Many people flock to Hawaii every year for a number of reasons. Some come for the sun and others for the surf. And then there those who come for the Spam… grilled and placed on top of sushi rice before being wrapped up in some nori.
Unlike the more limited selection of restaurants in Maui, the island of Oahu in general and the Waikiki region in particular features a bounty of culinary delights. You don’t need a big budget either, as there are plenty of cheap eats in Honolulu to be enjoyed. I just hope you like white rice.
All of the images below, including the smaller thumbnails, can be clicked to view their larger, full-sized versions through my Flickr photostream.
Musubi Cafe Iyasume
No list of cheap eats in Honolulu would be complete with a discussion of musubi. An iconic food of the Hawaiian Islands, it’s like taking a piece of sushi and replacing the fish with a slice of Spam luncheon meat. Go to the right place and it could get far more creative than that.
Located in the lobby of the Aqua Pacific Monarch Hotel, Musubi Cafe Iyasume is one of the best on the island. The menu is surprisingly diverse. You can opt for a variety of bento boxes, curries and more, but it’s the musubi that will keep you coming back.
The spam musubi here is terrific, balancing the saltiness of the luncheon meat with the rice and seaweed. A variety of options are available, including additional toppings like egg (tamago), bacon, shiso leaf, and avocado. They also have onigiri-style musubi in triangular form, sans spam.
We tried the spicy cod roe with cheese, the salmon with mayo, and the small fish jako, among others. Most of the musubi sell for anywhere from $1.78 to $2.68, making for a very affordable snack (or meal) on the go. You can grab one of the premade musubi from the counter or order fresh for greater selection. Service is prompt and friendly, though seating is very limited.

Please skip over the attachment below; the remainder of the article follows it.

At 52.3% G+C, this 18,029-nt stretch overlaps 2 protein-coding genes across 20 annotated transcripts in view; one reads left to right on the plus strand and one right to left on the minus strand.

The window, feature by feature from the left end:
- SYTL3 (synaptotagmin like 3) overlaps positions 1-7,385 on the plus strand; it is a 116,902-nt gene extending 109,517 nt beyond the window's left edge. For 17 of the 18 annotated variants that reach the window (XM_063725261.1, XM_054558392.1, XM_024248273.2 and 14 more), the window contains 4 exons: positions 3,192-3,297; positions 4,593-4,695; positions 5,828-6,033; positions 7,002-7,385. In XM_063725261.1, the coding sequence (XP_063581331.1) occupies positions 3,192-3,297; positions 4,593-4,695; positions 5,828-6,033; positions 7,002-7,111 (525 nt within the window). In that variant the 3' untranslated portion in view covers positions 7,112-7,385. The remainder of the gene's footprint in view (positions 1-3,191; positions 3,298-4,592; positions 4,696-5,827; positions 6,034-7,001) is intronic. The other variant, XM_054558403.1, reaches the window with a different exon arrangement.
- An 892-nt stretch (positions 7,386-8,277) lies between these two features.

Across the street from Musubi Cafe Iyasume is a shady-looking hole in the wall that you might avoid if you didn’t know any better. Don’t be fooled by the modest appearance of Me’s Bar-B-Que; this Korean take-out restaurant is serious business. The only seating is outside and there is a very particular process for ordering, not unlike the Soup Nazi from Seinfeld.
When you walk through the door (the menu is outside too), you first order and pay with the cashier. Next, you shimmy to your right to select your four banchan side dishes. Then, you wait for your meat to be grilled. When your number is called, you pick up your styrofoam box and grab your own napkins and utensils on the side wall.
There’s a lot of great Korean BBQ here to be had here for very little money. The kalbi and BBQ chicken combination shown above — with kimchi, spicy cucumbers, bean sprouts, broccoli and white rice — was only $14 and it was more than enough for the two of us. Single meat dishes are around $10 and special combination platters are around $12. The meat has a wonderful smokiness to it and the banchan selection is on point.
We passed by this place a couple of times while riding the shuttle and both times there was a massive lineup out the door. I had saved Marukame Udon on my list of places to try in Honolulu, but I hadn’t realized just how popular an otherwise nondescript udon restaurant could be. Now, I think I understand the hype.